shares dropped by a third Friday after the company warned of a big sales shortfall and said it must restate more than three years of financials.
The San Diego flat-rate mobile phone service says it misbooked about $20 million in service revenue and $20 million in operating income from 2004 to the second quarter of this year. Leap, which emerged from bankruptcy in 2004, says a big part of the problem was that it mistakenly recorded revenue from nonexistent customers.
The news came as the company released preliminary results for the third quarter showing sales of about $350 million, 16% below analysts' consensus target of $418 million, according to Yahoo! Finance.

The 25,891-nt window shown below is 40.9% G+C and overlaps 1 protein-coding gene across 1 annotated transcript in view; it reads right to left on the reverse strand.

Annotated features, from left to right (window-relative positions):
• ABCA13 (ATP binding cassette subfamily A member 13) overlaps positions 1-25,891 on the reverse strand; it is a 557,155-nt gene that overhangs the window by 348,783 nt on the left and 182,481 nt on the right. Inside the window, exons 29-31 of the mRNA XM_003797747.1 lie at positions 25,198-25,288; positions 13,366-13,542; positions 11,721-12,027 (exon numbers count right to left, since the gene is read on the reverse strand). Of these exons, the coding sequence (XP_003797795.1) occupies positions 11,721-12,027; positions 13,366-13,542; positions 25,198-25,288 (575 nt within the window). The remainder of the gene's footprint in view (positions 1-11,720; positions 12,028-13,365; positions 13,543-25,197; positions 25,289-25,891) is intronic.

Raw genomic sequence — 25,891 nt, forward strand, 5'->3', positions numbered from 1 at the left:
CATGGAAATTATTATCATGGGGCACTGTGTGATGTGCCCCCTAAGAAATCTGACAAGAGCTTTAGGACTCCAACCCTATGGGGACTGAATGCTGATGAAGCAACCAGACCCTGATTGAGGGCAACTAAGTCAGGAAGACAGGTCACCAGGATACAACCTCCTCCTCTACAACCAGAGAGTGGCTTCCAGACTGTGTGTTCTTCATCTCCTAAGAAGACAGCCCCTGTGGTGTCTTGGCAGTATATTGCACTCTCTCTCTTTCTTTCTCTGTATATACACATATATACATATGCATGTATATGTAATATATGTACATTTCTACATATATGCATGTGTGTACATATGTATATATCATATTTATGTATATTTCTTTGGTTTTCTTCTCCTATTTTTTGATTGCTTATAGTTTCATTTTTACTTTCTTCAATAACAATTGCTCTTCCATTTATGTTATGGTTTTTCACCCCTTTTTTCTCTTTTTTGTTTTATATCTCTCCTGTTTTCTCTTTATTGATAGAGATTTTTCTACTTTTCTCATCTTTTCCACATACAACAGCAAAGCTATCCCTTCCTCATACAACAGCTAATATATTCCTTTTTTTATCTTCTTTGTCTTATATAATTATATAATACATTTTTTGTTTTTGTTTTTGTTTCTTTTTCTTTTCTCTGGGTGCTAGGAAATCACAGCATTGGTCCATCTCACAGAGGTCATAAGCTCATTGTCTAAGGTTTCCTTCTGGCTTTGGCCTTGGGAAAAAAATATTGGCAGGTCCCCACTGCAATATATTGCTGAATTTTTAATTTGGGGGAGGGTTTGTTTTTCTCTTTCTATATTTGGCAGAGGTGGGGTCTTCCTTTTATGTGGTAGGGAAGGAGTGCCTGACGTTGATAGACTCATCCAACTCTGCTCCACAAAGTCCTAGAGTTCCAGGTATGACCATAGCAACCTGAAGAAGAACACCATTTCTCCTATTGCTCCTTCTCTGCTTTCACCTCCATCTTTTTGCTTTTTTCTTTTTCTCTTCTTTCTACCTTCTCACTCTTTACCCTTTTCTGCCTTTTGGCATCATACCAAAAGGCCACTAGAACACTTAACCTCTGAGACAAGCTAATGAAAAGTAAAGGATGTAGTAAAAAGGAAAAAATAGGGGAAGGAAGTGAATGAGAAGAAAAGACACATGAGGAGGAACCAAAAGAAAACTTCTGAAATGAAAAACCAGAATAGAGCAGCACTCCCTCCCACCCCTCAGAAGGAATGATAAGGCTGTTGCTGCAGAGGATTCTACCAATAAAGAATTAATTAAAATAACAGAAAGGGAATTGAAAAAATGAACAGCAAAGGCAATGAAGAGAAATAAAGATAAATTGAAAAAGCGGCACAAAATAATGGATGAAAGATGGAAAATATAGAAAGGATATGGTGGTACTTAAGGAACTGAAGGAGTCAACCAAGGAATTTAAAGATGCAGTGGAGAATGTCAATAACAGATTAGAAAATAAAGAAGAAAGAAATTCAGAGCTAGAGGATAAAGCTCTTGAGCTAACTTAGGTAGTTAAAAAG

Leap says it also saw high customer defections, pushing its monthly churn rate to 5.2%. The user exits cut into overall subscriber growth in the third quarter, with the company adding a paltry 36,484 net new users.
Earlier this month,
withdrew its $4.7 billion offer to buy Leap. Among Leap's costs in the third quarter was a $4 million charge to cover expenses related to the hostile offer from MetroPCS and Leap's efforts to solicit other bids.
Looking ahead to the fourth quarter, Leap says it expects its churn rate to improve to between 4.4% and 4.7%. The company expects to add between 70,000 and 130,000 net new subscribers in the fourth quarter.
Leap shares were down $19 to $39.10 in midday trading. MetroPCS dropped $3.80, or 18%, to $17.
Observers say the news hit both stocks because the sales shortfall may be tied to customers hit by the widening credit crunch. The restatement could also reduce the likelihood of a merger, which some investors have seen as inevitable.